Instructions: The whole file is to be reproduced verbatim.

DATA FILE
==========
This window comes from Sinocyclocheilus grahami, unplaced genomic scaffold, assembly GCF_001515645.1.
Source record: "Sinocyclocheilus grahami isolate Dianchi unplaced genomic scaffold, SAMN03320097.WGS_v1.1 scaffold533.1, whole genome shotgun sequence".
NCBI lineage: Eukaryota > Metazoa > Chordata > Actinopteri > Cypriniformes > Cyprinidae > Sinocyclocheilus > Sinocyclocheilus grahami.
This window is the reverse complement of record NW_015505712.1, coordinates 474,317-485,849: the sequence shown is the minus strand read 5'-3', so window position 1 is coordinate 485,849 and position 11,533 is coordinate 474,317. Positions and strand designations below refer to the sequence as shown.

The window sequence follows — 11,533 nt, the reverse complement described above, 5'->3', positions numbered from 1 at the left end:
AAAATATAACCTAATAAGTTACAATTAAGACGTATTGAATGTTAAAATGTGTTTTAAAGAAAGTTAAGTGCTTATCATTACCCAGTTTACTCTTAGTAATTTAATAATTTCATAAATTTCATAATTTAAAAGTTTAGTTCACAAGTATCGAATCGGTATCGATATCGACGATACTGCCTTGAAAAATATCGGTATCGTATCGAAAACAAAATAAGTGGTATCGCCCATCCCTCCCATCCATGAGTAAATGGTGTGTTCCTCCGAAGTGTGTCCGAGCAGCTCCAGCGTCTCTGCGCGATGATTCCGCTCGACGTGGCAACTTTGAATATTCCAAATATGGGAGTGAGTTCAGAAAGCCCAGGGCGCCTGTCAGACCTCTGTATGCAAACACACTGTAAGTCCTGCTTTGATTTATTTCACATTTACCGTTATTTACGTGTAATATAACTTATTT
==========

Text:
This window comes from Sinocyclocheilus grahami, unplaced genomic scaffold, assembly GCF_001515645.1.
Source record: "Sinocyclocheilus grahami isolate Dianchi unplaced genomic scaffold, SAMN03320097.WGS_v1.1 scaffold533.1, whole genome shotgun sequence".
NCBI lineage: Eukaryota > Metazoa > Chordata > Actinopteri > Cypriniformes > Cyprinidae > Sinocyclocheilus > Sinocyclocheilus grahami.
This window is the reverse complement of record NW_015505712.1, coordinates 474,317-485,849: the sequence shown is the minus strand read 5'-3', so window position 1 is coordinate 485,849 and position 11,533 is coordinate 474,317. Positions and strand designations below refer to the sequence as shown.

The window sequence follows — 11,533 nt, the reverse complement described above, 5'->3', positions numbered from 1 at the left end:
AAAATATAACCTAATAAGTTACAATTAAGACGTATTGAATGTTAAAATGTGTTTTAAAGAAAGTTAAGTGCTTATCATTACCCAGTTTACTCTTAGTAATTTAATAATTTCATAAATTTCATAATTTAAAAGTTTAGTTCACAAGTATCGAATCGGTATCGATATCGACGATACTGCCTTGAAAAATATCGGTATCGTATCGAAAACAAAATAAGTGGTATCGCCCATCCCTCCCATCCATGAGTAAATGGTGTGTTCCTCCGAAGTGTGTCCGAGCAGCTCCAGCGTCTCTGCGCGATGATTCCGCTCGACGTGGCAACTTTGAATATTCCAAATATGGGAGTGAGTTCAGAAAGCCCAGGGCGCCTGTCAGACCTCTGTATGCAAACACACTGTAAGTCCTGCTTTGATTTATTTCACATTTACCGTTATTTACGTGTAATATAACTTATTT